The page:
Dr. Marek Niekrasz earned his veterinary degree from the University of Agriculture, Wroclaw in his native Poland. During years 1981-1984 he practiced veterinary medicine in 2 practices in Denmark, 2 practices in Poland, and as a member of the Polish Army for 1 year after graduation. In 1984 Dr. Niekrasz left Poland and immigrated to the United States. In 1985, he was employed by the Oklahoma University Health Sciences Center in Oklahoma City, OK and in 1986, began training as a laboratory animal veterinarian. During his residency he got involved with a renowned transplantation/xenotransplantion surgery team led by Dr. David Cooper. Dr. Niekrasz completed his laboratory animal medicine training and became Clinical Assistant Professor in Pathology, Clinical Veterinarian for the Animal Resources Program, and Co-Investigator, Surgeon and Anesthesiologist on more than a dozen grants studying xenotranplantation, primarily using swine and baboons. In 1995, Dr. Niekrasz was recruited by Northwestern University where he became involved with all aspects of animal facility management and was Assistant Director of Surgery and Large Animals. In 2001, Dr. Niekrasz attained Board Certification by the American College of Laboratory Animal Medicine. Dr. Niekrasz’ publication record includes 32 scientific journal articles, primarily in transplant medicine, three book chapters and a contribution to the pre-print review of a popular reference known as the “Guidelines for the Care and Use of Mammals in Neuroscience and Behavioral Research”. In 2004, Dr. Niekrasz joined the University of Chicago as Assistant Professor of Surgery and was subsequently promoted to Associate Professor of Surgery (2012) and Professor of Surgery (2016). He has been a contributing member of the Association of Primate Veterinarians and was elected by his peers to the Vice-President post in 2015 and is currently APV President (2017-18). At the University of Chicago he teaches formal classes in the Animal Models of Human Disease course and a variety of orientation/resident training seminars. He provides surgical/anesthesia support for large animal researchers and is responsible for clinical services in ARC Clinic. He has been invited to speak at many US (APV, ACLAM, AVMA) and international (Japan, China, UK, Poland) conferences.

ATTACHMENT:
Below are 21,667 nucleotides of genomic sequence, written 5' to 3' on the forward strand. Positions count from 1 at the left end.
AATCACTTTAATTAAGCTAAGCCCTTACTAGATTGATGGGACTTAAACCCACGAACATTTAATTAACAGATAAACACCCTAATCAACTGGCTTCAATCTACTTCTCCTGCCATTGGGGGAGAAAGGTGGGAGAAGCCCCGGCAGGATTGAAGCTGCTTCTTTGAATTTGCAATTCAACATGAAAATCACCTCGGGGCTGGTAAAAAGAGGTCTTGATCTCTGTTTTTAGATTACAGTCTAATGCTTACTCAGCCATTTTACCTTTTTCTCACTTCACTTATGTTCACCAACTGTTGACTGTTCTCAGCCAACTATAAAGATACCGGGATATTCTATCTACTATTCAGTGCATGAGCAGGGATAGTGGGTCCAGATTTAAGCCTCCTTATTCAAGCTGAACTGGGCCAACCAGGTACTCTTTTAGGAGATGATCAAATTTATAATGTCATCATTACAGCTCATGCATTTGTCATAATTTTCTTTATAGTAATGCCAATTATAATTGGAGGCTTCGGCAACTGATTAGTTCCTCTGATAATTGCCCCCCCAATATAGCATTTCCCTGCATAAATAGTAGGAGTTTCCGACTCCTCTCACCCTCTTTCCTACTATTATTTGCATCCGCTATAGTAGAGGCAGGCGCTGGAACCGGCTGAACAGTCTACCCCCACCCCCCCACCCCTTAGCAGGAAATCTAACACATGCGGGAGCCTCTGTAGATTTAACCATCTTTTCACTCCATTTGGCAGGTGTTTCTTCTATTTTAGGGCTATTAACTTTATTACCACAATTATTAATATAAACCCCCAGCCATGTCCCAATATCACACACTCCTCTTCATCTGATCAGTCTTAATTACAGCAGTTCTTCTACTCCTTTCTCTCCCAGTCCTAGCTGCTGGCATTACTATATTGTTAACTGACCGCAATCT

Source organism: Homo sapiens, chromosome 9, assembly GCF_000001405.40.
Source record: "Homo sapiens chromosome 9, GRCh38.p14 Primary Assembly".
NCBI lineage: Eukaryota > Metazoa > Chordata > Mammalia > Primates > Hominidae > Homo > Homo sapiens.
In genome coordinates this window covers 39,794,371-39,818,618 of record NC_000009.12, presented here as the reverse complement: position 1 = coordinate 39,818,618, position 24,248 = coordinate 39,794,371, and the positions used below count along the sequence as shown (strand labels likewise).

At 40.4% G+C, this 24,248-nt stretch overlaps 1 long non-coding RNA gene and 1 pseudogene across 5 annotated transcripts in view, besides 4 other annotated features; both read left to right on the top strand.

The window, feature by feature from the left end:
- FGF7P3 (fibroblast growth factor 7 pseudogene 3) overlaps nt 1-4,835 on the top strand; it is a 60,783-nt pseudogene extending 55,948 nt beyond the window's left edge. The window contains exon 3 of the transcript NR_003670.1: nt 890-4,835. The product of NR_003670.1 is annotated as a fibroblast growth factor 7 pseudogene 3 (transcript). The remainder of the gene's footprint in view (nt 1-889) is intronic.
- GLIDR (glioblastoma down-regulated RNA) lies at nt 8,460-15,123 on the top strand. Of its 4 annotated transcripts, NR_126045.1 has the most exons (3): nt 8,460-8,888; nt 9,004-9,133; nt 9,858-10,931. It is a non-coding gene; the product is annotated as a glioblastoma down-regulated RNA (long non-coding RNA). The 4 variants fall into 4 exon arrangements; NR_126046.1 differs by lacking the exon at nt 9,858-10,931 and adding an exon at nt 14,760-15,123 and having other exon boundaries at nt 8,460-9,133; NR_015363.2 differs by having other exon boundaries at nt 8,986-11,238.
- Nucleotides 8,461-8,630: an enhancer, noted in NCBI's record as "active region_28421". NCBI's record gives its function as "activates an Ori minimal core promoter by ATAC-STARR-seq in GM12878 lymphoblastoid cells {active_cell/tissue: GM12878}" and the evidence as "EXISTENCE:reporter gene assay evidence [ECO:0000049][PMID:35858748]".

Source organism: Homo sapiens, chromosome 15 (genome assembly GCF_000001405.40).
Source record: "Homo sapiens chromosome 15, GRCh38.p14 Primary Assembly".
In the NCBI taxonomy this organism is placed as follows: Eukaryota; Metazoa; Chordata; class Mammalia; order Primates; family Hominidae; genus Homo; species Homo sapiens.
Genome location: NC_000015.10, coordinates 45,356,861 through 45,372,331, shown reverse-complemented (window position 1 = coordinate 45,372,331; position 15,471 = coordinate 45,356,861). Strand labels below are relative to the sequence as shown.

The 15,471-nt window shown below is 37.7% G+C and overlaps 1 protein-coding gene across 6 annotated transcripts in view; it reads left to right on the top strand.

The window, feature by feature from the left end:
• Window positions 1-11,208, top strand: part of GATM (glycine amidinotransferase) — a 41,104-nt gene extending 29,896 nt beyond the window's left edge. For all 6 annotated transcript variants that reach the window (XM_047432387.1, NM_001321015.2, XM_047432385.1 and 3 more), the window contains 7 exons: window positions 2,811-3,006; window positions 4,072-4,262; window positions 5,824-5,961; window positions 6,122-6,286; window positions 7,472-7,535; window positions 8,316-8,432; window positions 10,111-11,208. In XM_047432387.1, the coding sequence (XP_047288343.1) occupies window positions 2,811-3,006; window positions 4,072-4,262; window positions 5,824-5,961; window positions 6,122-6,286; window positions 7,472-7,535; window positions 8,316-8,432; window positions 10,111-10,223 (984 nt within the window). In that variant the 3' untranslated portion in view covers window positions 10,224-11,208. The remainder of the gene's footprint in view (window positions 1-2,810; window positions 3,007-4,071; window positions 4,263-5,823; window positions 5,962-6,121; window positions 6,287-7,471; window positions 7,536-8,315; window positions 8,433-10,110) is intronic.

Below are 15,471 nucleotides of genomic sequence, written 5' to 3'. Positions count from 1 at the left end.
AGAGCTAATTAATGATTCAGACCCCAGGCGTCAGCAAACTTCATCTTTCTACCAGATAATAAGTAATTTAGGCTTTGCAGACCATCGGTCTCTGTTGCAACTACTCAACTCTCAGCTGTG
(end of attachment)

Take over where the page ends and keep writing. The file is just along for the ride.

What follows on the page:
Darya Mailhiot, DVM
Darya Mailhiot was born in Chisinau, Moldova and moved to Chicago in 1992 with her family. She grew up in the south suburbs of Chicago. She obtained her undergraduate degree from the University of Illinois at Chicago and then obtained her veterinary degree from Michigan State University in 2016. Dr. Mailhiot worked in a GLP laboratory in toxicology research at the University of Illinois at Chicago from 2011-2014. She also worked on characterizing the role of calcium regulation in pancreatic β-cells in Dr. Louis Philipson’s laboratory in 2014 at The University of Chicago. Dr. Mailhiot completed the laboratory animal medicine residency program at The University of Chicago in 2019. During her residency, she worked in Dr. Jill de Jong’s laboratory on a hematopoietic screening project and characterization of α-catulin in zebrafish. She has since joined the Animal Resources Center as a clinical veterinarian. She is interested in behavioral and clinical veterinary research.